Bio: Combining digital media with drawing, painting, and animation Carter Hodgkin creates work which explores a new language of abstraction. Hodgkin has exhibited work nationally and internationally. Most recently, Americans for the Arts cited her permanent Public Art Project “Electromagnetic Fall” as one of the best public art projects for 2010. Hodgkin is a 2012 recipient of the Gottlieb Foundation Artist Fellowship; a 2009 Fellow in Digital/Electronic Arts and a 1989 Fellow in Painting from the New York Foundation for the Arts. She has been awarded fellowships from the Pollock-Krasner Foundation as well as being nominated for fellowships from Anonymous Was a Woman and the Louis Comfort Tiffany Foundation. In 1992, she was a Workspace artist at Dieu Donne Papermill, New York. Articles and reviews of her work have appeared in such publications as Artforum, Art in America, Arts Magazine, Flash Art, Artbyte and The New Yorker. Hodgkin is represented by Denise Bibro Fine Art. http://www.carterhodgkin.com/
Wednesday, November 28
Artist Joy Garnett will deliver a lecture titled “Painting and the Technical Image World” as part of the Department of Digital Arts’ fall 2012 lecture series. The talk will take place on Wednesday, November 28th from 12:45 PM to 1:45 PM in Myrtle Hall, Lecture Room 4E-3, on Pratt’s Brooklyn campus. The lecture is FREE AND OPEN TO THE PUBLIC.
Garnett is a New York-based artist whose paintings are based on news photographs, scientific imagery, and military documents she gathers from the Internet and uses to
Since 2005, Garnett has served as arts editor at Cultural Politics, a contemporary culture, politics, and media journal published by Duke University Press. She is the editor of NEWSgrist, which she launched in 2000. Represented by the Winkleman Gallery in New York City, Garnett has shown her work at MoMA P.S.1 and the Whitney Museum of American Art.
Garnett studied at the École des beaux-arts, Paris and received her MFA from The City College of New York. She has received numerous fellowships, including a grant from Anonymous Was a Woman.
For more information on Garnett:
Marina Zurkow makes media works about humans and their relationships to animals, plants and the weather. By turns humorous and contemplative, these take the form of animation, print graphics, sculpture, and participatory temporary public art works.
Nature has long been a stage upon which we project ourselves, making ourselves other. The series Crossing the Waters focused on climate change; a contemplation on catastrophe, it pictured ways in which we imagine nature within us, and nature without us. Friends and Enemies (which includes the Mesocosm works and Heraldic Crests for Invasive Species) mines the intersection of bias, inclusion, and kinship in our relations with other species in the midst of altered or depleted landscapes. Friends and Enemies includes dinners and tastings, lectures, animations, and printed materials.
Since 2000, Zurkow has exhibited at The Sundance Film Festival, The Rotterdam Film Festival, The Seoul Media City Biennial, Ars Electronica, Creative Time, The Kitchen, The Walker Art Center, The National Museum for Women in the Arts, and Eyebeam, and other venues. She is a 2011 Guggenheim Fellow, and has been a NYFA Fellow, a Rockefeller New Media Fellow, and a Creative Capital grantee. Zurkow is on faculty at NYU’s Interactive Technology Program (ITP), and lives in Brooklyn, NY. She is represented by bitforms gallery.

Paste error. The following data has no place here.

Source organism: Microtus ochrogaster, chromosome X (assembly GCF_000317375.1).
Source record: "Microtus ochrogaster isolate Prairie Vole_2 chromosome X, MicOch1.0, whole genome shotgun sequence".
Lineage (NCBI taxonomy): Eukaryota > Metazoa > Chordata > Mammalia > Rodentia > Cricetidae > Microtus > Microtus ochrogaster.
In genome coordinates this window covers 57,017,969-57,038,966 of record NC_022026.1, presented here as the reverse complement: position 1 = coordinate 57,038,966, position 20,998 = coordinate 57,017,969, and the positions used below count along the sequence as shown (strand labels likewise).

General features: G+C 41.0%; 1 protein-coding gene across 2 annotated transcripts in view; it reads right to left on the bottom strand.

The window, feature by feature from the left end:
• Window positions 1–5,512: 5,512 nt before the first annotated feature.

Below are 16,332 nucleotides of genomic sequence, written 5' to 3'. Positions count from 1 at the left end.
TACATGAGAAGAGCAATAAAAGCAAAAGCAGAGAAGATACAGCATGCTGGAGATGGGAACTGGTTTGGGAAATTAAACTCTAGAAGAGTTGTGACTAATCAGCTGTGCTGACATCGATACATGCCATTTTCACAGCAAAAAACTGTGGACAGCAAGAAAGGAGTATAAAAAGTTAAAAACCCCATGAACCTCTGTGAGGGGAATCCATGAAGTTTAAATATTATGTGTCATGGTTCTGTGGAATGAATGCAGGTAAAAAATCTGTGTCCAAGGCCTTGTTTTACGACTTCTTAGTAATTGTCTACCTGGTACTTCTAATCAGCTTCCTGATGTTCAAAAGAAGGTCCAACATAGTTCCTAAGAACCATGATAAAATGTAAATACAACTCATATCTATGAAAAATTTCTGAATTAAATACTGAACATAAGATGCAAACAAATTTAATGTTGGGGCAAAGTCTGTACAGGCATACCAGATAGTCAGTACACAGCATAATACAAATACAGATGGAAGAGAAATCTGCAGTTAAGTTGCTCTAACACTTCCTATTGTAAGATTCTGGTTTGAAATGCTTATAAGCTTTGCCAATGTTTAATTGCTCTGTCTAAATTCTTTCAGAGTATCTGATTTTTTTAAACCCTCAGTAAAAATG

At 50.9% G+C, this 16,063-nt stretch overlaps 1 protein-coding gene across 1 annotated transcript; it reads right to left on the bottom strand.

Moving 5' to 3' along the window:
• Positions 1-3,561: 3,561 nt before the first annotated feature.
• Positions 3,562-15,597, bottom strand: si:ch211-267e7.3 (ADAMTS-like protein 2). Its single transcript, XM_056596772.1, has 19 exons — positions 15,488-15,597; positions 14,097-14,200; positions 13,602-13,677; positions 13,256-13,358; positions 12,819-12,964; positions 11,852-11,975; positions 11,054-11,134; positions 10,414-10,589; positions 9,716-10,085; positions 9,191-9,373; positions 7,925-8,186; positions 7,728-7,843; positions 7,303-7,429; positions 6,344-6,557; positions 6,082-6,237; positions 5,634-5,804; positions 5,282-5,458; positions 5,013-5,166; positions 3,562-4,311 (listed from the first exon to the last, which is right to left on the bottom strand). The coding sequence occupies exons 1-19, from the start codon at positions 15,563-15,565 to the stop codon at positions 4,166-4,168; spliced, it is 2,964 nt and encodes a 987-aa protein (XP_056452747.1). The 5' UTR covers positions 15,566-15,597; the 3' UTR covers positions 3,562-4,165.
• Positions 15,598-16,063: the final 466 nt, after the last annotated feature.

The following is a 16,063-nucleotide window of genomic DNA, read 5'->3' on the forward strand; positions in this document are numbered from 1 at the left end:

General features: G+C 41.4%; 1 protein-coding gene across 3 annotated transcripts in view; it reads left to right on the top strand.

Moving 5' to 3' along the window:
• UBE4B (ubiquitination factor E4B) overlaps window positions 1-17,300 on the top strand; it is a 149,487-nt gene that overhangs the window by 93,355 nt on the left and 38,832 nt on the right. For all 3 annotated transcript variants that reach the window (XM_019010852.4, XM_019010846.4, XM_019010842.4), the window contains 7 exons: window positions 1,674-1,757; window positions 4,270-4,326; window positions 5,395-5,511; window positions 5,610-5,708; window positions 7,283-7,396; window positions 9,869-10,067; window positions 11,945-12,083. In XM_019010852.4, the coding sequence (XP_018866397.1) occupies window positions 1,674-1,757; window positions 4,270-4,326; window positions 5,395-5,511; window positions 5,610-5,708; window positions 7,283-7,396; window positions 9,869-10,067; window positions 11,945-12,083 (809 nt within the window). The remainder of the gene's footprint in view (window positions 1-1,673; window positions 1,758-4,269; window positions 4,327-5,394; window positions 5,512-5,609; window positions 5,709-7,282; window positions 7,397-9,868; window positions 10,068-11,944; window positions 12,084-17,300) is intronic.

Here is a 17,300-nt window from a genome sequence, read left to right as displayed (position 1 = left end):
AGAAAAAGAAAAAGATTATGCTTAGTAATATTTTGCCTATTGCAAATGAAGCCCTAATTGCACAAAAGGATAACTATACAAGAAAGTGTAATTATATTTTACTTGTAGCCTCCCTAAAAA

Wednesday, October 3
Jennifer Mahlman & Andre Ribuoli
Mark Amerika’s work has been exhibited internationally at venues such as the Whitney Biennial of American Art, the Denver Art Museum, the Institute of Contemporary Arts in London, and the Walker Art Center. In 2009-2010, The National Museum of Contemporary Art in Athens, Greece, hosted Amerika’s comprehensive retrospective exhibition entitled UNREALTIME. He is the author of many books including remixthebook (University of Minnesota Press, 2011 — remixthebook.com) and his collection of artist writings entitled META/DATA: A Digital Poetics (The MIT Press, 2007). His latest art work, Museum of Glitch Aesthetics, was commissioned by the Abandon Normal Devices Festival in conjunction with the London 2012 Olympics. Amerika is a Professor of Art and Art History at the University of Colorado at Boulder and Principal Research Fellow in the Faculty of Humanities and Social Science at La Trobe University. More information can found at his website, markamerika.com and at his twitter feed @markamerika
Academy Award nominated director John R. Dilworth is a New York-based animation director and designer whose work has appeared on CBS, Showtime, HBO, FOX, Cartoon Network, Nickelodeon, MTV, Canal +, and Arte. His films have screened in museums including the Metropolitan Museum of Art, the Museum of Modern Art, and the Guggenheim Museum in New York City. He is the founder of Stretch Films, Inc., one of the leading design and production studios for animation in New York City. Dilworth has produced and directed over 15 independent and sponsored short films that have screened worldwide. Dilworth’s 1995 animated short film, THE CHICKEN FROM OUTER SPACE, sponsored by Hanna-Barbera and Cartoon Network, was nominated for an Academy Award, an Annie Award, and a Cable ACE Award. In 1998, Dilworth turned THE CHICKEN FROM OUTER SPACE into a series for Cartoon Network entitled COURAGE THE COWARDLY DOG. He served as executive producer, director, and co-writer of all 104 shorts, as well as voicing numerous characters. COURAGE THE COWARDLY DOG is one of Cartoon Network’s top-rated shows and has been broadcast continuously since 1999 on both Cartoon Network and Boomerang! Dilworth’s 2005 independent film, LIFE IN TRANSITION, has received international recognition, being awarded Best of Show at the ASIFA-East Animation Festival, Maverick Award for Best Animation at Woodstock Film Festival, and Nominated for an Annie Award for Best Animated Short among others. The film was selected for the 2005 tour “Animation Show of Shows,” the best of contemporary international animation.
In 2011 Dilworth completed his seventeenth short film, BUNNY BASHING, which can be seen at http://stretchfilms.com/bunnybashing/. The website for many of John R. Dilworth’s animation is www.stretchfilms.com.